Also, if you look at the top three 3-4 ends in recent memory (Justin, Watt and Seymour) they are all top picks. These guys were/are elite talents. It is highly doubtful we can grab a guy who can make an impact like those three at the end of the first round. This speaks to nickbradley's point; the best 3-4 DE will not be available at pick 32. However, we do have the picks to move up for an elite talent, and there will be plenty of potential starters and impact players at pick 32 and beyond.

My list of favorites for 3-4 DEs available in this draft:
1) Sheldon Richardson (top 15) - Would need work on containment and setting the edge. Not worried though. Tomsula cures all ills. Outstanding interior presence.
2) Sharrif Floyd (top 20) - From a technique standpoint he is probably superior to Richardson, having played end in college and understanding run containment. Not quite as high on his pure talent however.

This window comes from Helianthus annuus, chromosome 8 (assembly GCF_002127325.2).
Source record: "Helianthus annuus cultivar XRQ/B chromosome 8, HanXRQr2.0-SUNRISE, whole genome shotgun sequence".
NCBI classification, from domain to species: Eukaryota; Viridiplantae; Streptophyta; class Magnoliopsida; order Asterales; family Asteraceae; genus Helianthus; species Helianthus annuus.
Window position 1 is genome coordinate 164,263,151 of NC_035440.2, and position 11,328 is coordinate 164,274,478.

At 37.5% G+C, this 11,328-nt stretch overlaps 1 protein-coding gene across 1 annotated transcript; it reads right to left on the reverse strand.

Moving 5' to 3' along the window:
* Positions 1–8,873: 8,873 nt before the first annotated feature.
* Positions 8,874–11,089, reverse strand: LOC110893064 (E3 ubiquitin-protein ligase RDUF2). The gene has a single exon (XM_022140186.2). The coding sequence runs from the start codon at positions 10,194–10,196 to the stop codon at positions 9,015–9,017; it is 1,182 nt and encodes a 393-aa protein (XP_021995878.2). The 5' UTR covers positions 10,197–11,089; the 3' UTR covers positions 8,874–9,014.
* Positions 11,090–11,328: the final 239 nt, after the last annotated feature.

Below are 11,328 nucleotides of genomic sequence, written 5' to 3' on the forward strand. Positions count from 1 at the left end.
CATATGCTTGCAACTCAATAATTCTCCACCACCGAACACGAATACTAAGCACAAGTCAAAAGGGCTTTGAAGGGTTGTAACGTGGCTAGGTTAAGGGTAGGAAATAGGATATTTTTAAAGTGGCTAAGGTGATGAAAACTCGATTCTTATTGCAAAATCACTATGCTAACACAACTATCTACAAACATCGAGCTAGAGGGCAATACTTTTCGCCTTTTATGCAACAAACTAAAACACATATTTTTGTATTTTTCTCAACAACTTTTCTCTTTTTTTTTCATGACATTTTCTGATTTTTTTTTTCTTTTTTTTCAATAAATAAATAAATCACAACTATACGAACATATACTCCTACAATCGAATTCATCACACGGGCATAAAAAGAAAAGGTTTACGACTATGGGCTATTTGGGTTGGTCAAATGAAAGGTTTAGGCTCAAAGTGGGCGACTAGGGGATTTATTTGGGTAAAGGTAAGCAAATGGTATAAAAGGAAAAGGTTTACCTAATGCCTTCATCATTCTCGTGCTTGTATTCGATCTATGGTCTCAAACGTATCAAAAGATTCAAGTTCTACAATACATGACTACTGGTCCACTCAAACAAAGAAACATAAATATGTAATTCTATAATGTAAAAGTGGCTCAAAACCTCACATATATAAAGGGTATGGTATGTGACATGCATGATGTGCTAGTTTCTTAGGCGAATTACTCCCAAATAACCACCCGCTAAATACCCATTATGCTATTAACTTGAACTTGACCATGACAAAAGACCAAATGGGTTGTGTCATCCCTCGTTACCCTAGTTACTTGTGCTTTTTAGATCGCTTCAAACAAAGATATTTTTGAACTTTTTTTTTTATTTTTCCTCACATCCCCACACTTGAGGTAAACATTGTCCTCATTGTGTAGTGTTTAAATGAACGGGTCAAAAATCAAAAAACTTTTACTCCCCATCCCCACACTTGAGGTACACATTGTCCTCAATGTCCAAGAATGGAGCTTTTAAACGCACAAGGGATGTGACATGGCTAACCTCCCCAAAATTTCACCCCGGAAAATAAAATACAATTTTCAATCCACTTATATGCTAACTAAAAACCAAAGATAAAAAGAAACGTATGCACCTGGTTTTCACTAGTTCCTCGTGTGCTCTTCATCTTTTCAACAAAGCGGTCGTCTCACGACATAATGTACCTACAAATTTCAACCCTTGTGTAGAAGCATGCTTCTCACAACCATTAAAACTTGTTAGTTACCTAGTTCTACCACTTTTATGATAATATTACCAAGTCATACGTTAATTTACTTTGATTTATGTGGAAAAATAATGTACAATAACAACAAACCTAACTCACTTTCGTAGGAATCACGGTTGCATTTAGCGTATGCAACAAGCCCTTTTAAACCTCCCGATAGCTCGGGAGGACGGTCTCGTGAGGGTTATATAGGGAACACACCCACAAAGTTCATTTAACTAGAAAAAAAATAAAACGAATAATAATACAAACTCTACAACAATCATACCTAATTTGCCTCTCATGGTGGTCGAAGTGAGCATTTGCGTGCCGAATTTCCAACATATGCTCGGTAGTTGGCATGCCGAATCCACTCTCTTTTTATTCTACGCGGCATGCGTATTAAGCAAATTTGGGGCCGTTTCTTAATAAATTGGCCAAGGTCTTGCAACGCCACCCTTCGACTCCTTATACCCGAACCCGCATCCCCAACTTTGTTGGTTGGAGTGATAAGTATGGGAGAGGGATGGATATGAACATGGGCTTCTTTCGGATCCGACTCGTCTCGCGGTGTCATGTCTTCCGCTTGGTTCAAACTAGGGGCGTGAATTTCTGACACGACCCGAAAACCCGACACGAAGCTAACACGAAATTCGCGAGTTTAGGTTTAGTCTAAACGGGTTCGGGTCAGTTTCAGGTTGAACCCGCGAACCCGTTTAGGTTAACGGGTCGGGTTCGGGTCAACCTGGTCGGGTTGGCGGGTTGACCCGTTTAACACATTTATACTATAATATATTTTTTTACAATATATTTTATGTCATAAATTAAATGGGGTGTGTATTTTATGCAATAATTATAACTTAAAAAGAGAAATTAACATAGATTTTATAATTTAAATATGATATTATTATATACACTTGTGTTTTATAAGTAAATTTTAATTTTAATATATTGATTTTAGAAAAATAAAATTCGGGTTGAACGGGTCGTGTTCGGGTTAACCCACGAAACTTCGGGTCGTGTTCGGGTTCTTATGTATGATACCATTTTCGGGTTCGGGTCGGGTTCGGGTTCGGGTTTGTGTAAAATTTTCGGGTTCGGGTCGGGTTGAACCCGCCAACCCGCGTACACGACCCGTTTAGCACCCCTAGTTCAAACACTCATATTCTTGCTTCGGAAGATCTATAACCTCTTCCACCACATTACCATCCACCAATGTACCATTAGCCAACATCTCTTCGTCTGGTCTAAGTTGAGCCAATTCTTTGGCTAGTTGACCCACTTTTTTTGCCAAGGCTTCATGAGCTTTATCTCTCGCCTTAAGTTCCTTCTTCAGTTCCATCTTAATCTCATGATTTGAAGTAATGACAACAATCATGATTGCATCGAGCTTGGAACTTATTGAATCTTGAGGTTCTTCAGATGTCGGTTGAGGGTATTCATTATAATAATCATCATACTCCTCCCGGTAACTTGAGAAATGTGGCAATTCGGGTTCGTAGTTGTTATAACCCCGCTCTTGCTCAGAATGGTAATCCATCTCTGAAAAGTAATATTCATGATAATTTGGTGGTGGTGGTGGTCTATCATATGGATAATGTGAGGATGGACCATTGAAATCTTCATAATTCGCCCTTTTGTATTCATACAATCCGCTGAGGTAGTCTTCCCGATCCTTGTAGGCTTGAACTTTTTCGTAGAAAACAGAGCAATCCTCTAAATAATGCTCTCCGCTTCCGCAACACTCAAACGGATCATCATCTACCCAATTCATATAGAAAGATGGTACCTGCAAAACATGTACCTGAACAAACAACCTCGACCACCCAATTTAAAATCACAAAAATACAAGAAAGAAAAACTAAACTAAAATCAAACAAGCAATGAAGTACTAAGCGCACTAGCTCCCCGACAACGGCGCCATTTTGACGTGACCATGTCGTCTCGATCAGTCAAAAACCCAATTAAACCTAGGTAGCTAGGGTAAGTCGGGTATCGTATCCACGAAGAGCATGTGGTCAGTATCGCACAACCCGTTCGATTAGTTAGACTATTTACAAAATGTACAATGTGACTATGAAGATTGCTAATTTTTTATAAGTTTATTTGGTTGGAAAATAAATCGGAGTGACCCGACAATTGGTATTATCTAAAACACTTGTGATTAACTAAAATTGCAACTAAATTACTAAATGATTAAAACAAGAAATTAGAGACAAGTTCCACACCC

3) Datone Jones (top 50) - Needs to add weight as addressed above. Would like to see him destroy the bench press at the combine.
4) Margus Hunt (rd. 2-3) - Calais Campbell alone gives me hope that a player at 6' 8" can be an effective 5 tech. I think Tomsula could make this work.
5) William Gholston (rd. 3-5) - at 6' 6" and 278 Golston is underweight now, but adding 15 pounds to his long frame would not be out of the question. Very talented and a guy I think could develop into a monster under Tomsula and behind Justin. However, he had some issues in college (punched Taylor Lewan) and was suspended, and did not live up to expectations this year. A red flag for sure, which is the reason for his fall.
jesse williams a poor mans = haloti ngata
Originally posted by nickbradley: